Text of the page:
The term lossy is often used in image compression to describe a format that retains most of the original, but will lose something over the original. For example, JPEG is a lossy image compression format, which saves space but risks some dimunition of fidelity. The term lossy is also used for various other data compression format, including ZIP and RAR. But what about lossy data conversion? In particular, "rich text" formats such as MS RTF, HTML, XHTML, MIME, Word and Notes rich text all may represent formatted data in ways that look alike but are different under the covers. What is worse is that these formats almost all have capabilities, both visual and action oriented, that do not match up. Specifically, I spend a lot of time on Notes rich text to HTML/XHTML and HTML/XHTML to Notes rich text, especially with CoexEdit.The obvious goal is to minimize the loss in any conversion, how can you measure the loss?
The following three graphics might help explain what I mean. The first is a Word document, which I then copied and pasted into the browser window for FCKEditor using CoexEdit. I used a Firefox browser, but the result is similar with Internet Explorer. After pasting into FCKEditor, I saved, which let CoexEdit do its bit of magic, then switched to my Notes client, where the final graphic is shown.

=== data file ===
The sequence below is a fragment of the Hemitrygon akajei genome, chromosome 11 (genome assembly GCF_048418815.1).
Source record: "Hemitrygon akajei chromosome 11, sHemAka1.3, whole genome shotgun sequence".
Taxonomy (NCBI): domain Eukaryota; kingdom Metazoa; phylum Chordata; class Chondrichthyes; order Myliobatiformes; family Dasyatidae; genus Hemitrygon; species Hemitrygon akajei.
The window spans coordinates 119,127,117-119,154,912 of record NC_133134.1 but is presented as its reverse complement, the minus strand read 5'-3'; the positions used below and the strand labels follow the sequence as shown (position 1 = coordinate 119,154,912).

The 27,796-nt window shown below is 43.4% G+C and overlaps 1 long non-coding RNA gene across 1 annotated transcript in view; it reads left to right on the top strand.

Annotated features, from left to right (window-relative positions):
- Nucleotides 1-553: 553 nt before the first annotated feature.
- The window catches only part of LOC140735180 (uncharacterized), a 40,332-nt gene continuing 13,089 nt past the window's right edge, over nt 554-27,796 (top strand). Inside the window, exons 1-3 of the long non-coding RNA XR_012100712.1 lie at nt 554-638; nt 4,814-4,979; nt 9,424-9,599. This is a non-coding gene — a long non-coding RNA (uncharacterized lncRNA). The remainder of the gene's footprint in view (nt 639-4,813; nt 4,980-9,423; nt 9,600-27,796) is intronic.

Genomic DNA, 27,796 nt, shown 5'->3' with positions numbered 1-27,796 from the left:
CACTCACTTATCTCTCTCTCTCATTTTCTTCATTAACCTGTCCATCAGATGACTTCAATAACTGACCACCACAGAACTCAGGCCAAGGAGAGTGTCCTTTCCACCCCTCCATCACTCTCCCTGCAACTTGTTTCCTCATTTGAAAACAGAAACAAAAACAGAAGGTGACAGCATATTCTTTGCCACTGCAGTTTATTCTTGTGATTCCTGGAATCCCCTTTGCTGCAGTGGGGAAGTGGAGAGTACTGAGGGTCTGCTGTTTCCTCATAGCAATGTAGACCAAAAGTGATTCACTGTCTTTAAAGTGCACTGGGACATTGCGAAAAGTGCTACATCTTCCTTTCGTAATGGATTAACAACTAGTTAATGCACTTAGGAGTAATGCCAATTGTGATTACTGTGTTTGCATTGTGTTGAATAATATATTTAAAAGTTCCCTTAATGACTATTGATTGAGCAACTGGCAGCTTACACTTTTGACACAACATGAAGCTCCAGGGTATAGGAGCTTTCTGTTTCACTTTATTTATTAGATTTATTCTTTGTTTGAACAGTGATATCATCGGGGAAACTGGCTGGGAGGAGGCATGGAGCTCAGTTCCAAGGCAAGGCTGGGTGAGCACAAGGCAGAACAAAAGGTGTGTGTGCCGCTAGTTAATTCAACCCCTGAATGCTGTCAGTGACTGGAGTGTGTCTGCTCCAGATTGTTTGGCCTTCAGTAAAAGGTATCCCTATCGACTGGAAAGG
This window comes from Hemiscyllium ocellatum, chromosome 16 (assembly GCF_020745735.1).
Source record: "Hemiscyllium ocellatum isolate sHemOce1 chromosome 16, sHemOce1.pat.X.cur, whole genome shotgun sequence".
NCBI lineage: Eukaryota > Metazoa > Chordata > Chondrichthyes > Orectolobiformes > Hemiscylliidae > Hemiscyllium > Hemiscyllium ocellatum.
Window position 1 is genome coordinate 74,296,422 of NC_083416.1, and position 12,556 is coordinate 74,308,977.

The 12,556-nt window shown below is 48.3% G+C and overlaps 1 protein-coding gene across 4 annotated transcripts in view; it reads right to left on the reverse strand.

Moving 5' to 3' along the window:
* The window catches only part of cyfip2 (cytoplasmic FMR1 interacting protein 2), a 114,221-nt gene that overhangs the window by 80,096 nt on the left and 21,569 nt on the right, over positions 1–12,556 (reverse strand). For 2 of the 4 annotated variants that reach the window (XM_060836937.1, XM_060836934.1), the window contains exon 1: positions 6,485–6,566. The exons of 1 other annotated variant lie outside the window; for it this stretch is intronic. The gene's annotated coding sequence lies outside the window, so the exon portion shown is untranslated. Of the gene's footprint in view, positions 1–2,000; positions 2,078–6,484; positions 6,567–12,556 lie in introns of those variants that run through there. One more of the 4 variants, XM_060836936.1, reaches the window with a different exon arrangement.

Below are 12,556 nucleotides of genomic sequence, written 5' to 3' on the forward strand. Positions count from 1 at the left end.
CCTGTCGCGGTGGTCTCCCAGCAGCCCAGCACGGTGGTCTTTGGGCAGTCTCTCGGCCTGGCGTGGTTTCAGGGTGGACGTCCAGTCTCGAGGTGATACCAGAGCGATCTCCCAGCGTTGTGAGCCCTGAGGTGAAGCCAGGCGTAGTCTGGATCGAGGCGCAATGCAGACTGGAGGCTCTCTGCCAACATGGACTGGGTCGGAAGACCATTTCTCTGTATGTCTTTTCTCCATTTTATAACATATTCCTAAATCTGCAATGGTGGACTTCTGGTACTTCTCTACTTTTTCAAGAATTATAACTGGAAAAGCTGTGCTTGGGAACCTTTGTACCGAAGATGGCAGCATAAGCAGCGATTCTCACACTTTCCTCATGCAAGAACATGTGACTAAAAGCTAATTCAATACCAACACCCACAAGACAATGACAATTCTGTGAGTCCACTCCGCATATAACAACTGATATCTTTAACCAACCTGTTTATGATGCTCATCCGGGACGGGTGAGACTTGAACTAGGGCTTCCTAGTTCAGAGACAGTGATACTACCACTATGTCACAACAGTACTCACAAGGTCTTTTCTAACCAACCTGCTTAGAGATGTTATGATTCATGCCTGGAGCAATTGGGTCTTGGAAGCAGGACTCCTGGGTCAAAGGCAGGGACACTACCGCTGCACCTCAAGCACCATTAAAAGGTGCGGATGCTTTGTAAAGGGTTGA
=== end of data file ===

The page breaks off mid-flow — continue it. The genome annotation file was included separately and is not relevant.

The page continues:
So, is this "good enough"? I'm not sure. There are a few slight differences, such as round bullets in MS Word becoming triangular bullets in FCKEditor and then back to round bullets in Notes, but that is probably just the presentation of the default bullet type. There also seems to be a spacing issue after the Version 2.0, where an extra space has been added. Are those good enough? Only time (and our customers, who are always right) will tell.
MS Word (This is the original Word document, which I then copied)
FCKEditor using CoexEdit called from Firefox (I pasted the Word content in here)
Notes view of same document (CoexEdit handled auto-conversion from FCKEditor)
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